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Shaping Tomorrow: Foodlie - Hungry for Change


In the picturesque town of Liepāja, Latvia, innovation and sustainability are finding an unexpected home nestle along the Baltic Sea. 

Here, a remarkable project combining art and agriculture and supported by EIT Community New European Bauhaus (NEB) has taken root.  At the heart of this endeavour is Maija, an artist and researcher whose journey into the world of sustainable food cultivation has unearthed novel ways of connecting people with their food and the environment. 

Offering a unique blend of artistry and aquaponics – the growing of food and plants in water-based systems – to foster awareness about sustainable food practices, Maija's journey into the world of sustainable food practices is a testament to the power of local action.  

Maija is an integral part of a small but active community that focuses on new media arts within a research department of Liepāja University. Her research is far from run of the mill.  

'My research delves into multifaceted aspects of food, transcending mere sustenance to encompass mindfulness, meditation, and mental and physical health. It’s also about creating a new relationship with nature, while scrutinising the overarching systems of production that influence our lives,' she says. 'These systems extend to our reliance on the conventional food market, supermarkets, and the perpetual cycle of labouring to acquire goods.'


The striking aspect of Maija's approach is her ability to utilise food as an artistic medium, connecting necessity with sustainability, and beauty with inclusivity. Instead of relying on traditional lectures and discourse to convey vital messages about sustainability and climate change, she uses food as a medium for artistic expression.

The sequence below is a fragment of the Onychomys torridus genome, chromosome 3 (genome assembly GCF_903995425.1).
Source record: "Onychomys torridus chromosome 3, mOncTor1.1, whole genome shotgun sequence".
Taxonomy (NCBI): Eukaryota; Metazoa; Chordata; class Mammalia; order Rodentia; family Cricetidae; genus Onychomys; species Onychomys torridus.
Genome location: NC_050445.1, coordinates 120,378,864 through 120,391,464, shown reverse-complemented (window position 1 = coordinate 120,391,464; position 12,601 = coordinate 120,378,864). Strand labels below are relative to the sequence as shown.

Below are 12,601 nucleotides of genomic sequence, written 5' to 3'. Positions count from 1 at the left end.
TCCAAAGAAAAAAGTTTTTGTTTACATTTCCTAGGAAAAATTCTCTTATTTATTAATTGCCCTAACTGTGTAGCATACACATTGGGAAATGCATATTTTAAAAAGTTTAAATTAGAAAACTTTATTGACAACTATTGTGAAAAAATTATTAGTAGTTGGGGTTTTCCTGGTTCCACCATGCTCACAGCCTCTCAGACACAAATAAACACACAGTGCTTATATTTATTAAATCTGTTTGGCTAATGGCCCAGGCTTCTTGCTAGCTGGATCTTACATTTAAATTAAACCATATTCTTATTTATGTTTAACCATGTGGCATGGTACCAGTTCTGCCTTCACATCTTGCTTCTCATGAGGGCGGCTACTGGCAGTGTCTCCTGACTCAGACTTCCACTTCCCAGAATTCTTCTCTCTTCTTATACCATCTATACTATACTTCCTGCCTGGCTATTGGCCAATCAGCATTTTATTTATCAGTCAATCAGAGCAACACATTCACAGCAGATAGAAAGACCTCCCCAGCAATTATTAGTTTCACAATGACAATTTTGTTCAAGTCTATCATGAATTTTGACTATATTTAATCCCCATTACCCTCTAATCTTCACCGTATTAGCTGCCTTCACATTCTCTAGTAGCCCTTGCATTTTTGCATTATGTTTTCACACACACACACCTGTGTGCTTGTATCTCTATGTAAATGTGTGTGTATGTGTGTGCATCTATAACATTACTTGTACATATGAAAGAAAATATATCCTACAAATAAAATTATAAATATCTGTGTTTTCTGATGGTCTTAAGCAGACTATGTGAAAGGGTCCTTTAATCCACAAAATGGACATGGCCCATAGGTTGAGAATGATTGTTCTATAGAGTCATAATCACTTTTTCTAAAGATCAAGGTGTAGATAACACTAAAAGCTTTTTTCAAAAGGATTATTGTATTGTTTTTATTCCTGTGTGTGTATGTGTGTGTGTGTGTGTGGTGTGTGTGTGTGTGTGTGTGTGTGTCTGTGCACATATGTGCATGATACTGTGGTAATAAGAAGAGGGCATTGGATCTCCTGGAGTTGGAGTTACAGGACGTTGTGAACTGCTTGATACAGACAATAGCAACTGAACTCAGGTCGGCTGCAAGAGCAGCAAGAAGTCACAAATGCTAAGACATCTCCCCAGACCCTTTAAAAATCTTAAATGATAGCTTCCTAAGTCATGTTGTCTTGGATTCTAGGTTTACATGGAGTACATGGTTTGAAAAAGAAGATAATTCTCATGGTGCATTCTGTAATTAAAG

'I find this approach makes complex topics more accessible, engaging, and thought-provoking. It invites people to ponder and connect with these issues on a more personal level,' she says.

For Maija, this interplay between food and art is a powerful tool for initiating conversations about pressing global challenges, saying, 'Rather than delivering a straightforward lecture about the mistreatment of animals in the food industry, I might use food as a medium to create an art piece that conveys the same message. This approach often resonates more deeply with audiences and fosters meaningful dialogue.'


Sustainability is a cornerstone of Foodlie's mission, something they see in a broader context.  'Globally, many regions face challenges related to arable land and soil quality,' Maija elaborates. 'Sustainability, in the context of Foodlie, encompasses several critical aspects. Firstly, our aquaponics and hydroponics systems offer a sustainable approach to food production by drastically reducing water consumption. In a world grappling with water scarcity, these systems are remarkably efficient.' 

Beyond water conservation, Foodlie envisions sustainability more broadly, with their approach to vertical farming, integrated into apartment blocks and other types of housing, able to help overcome traditional limitations. 

These innovations allow food production in areas where traditional agriculture may not always be feasible. Additionally, sustainability pertains to their mission of fostering awareness and education about certain food practices which they hope to bring from the underground to the mainstream. Through their work the organisation aims to raise awareness and inspire communities of people to make more sustainable choices in their day-to-day lives.